“The sky was filled with rocks. The fighting around me was so terrible we could smell the blood.” With these words Robert Fisk describes the dramatic events in Tahrir Square, where the forces of the Revolution met the counter-revolution head-on. All day and all through the night, a ferocious battle raged in the Square and the surrounding streets.
The revolution in Egypt is reaching a critical point. The old state power is collapsing under the hammer blows of the masses. But revolution is a struggle of living forces. The old regime does not intend to surrender without a fight. The counter-revolutionary forces are going onto the offensive. There is ferocious fighting on the streets of Cairo between pro- and anti-Mubarak elements.
One of the salient features of a revolution is that the masses conquer the fear of the state and repression. This has been graphically demonstrated on the streets of Egypt. At the same time the surge of a mass upheaval breaks the taboos in the psychology of the soldiers and the army begins to cleave on a class basis. A rare fraternity between the security forces and the masses, whom they are supposed to crush, develops as the revolution blossoms.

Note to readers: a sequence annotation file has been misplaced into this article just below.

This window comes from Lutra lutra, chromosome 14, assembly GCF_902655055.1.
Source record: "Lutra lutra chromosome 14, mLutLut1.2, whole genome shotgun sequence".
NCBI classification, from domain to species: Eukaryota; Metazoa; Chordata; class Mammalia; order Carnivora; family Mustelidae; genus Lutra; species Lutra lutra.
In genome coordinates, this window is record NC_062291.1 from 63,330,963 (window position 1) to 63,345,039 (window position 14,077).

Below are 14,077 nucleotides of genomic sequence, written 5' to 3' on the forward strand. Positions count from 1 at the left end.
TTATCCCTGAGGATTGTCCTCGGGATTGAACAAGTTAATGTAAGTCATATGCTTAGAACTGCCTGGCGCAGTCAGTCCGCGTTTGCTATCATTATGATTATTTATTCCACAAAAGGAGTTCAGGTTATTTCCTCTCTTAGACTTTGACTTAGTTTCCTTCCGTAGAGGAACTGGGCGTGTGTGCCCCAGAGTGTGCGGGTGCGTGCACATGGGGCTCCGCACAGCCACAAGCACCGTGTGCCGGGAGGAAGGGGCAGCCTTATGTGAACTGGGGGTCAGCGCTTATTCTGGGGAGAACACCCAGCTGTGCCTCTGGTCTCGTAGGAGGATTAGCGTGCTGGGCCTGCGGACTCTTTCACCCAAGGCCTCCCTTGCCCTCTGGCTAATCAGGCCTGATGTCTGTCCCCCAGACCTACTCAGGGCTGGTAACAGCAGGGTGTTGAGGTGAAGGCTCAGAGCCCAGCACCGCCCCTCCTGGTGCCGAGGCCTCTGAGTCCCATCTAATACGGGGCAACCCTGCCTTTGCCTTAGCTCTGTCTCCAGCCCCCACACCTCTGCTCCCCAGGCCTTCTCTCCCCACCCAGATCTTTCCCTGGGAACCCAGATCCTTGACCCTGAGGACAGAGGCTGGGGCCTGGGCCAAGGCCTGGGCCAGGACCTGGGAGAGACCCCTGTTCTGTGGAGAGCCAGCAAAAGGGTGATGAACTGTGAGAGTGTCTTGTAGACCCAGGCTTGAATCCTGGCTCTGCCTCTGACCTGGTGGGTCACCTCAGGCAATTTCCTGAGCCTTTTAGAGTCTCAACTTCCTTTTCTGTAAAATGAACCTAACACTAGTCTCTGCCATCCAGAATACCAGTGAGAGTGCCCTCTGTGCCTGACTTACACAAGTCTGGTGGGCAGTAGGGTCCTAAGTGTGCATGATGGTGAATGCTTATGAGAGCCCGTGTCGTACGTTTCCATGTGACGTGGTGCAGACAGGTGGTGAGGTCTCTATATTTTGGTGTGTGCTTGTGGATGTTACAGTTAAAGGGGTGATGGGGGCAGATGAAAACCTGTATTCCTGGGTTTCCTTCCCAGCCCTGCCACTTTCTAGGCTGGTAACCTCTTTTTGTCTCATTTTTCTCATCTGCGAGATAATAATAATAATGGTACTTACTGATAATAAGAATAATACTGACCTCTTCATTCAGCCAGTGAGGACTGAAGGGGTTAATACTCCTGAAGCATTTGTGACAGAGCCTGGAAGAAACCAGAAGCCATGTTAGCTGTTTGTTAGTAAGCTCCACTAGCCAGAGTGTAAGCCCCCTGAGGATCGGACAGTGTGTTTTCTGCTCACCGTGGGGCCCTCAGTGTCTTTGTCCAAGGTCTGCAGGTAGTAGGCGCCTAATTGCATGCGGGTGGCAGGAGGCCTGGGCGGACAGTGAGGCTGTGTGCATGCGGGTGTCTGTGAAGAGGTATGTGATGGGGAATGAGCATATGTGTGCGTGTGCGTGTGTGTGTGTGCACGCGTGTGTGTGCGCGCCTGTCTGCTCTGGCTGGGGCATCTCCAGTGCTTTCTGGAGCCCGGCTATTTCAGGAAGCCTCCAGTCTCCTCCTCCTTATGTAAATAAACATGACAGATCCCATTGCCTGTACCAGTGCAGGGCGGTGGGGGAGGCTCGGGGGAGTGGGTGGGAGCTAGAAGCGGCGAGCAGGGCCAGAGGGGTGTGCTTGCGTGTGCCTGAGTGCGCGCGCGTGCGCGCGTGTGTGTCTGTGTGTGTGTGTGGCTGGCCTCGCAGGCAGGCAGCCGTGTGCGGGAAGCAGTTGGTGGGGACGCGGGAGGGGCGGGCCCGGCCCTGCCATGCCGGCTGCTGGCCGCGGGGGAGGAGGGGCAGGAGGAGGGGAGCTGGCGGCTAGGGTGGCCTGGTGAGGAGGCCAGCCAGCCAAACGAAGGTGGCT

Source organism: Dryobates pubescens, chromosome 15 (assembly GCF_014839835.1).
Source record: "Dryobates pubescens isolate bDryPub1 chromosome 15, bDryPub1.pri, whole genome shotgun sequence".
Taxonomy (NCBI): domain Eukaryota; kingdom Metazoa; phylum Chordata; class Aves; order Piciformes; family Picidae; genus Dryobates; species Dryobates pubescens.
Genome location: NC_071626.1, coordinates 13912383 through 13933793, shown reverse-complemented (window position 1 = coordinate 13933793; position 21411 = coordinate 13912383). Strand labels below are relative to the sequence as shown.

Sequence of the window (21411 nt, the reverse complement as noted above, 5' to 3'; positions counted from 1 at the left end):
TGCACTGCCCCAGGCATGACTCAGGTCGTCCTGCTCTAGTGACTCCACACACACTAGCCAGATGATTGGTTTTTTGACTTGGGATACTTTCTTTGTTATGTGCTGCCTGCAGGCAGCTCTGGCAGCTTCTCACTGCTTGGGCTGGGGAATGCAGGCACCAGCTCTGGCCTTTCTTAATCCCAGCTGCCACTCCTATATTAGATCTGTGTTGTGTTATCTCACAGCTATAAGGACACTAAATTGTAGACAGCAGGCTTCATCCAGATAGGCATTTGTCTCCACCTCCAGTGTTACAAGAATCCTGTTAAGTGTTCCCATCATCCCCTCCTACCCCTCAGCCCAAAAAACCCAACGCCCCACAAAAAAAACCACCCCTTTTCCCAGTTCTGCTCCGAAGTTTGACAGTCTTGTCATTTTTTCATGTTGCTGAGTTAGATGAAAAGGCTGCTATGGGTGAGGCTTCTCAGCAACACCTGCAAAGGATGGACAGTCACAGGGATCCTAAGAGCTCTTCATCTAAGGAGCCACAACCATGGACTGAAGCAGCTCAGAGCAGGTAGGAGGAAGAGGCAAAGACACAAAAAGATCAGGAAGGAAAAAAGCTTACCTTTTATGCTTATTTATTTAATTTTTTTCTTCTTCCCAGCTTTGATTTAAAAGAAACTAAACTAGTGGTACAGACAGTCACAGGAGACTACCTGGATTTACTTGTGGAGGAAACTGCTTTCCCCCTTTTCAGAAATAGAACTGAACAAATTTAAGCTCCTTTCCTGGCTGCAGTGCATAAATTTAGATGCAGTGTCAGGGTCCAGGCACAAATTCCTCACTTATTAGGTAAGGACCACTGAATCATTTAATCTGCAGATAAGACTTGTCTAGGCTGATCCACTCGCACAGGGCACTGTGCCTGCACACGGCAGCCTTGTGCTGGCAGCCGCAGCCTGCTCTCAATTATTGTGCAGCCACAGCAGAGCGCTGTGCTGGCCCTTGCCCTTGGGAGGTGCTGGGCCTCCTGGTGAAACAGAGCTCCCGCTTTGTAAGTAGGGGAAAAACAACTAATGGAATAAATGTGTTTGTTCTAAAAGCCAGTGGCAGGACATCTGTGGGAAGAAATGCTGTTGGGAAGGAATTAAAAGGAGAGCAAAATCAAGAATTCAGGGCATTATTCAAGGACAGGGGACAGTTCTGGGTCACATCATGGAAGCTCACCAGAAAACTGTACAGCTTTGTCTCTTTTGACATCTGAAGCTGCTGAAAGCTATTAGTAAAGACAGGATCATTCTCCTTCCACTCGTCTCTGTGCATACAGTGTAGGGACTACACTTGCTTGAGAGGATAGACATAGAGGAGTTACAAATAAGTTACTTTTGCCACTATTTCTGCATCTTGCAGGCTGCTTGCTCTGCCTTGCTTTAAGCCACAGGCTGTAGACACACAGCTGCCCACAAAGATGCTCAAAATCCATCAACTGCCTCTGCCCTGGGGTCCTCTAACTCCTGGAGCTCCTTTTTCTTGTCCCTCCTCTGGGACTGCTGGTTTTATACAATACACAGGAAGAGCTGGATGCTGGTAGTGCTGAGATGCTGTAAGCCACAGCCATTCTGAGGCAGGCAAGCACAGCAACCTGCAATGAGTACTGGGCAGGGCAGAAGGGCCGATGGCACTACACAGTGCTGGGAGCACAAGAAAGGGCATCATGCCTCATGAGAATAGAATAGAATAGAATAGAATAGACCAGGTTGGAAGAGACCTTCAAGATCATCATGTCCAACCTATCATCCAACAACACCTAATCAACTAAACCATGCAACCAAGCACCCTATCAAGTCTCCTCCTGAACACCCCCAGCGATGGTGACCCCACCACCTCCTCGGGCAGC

The Great Pyramid of Giza has lasted for 3,800 years. Hosni Mubarak has lasted somewhat less, but he would like to survive for a little longer. The difference between his regime and the Pyramid of Khufu is that it is an inverted pyramid. All its strength is at the top, but there is only a tiny point at the bottom. The laws of gravity and architecture tell us that such a structure is inherently unstable. The slightest push can bring the whole structure crashing down.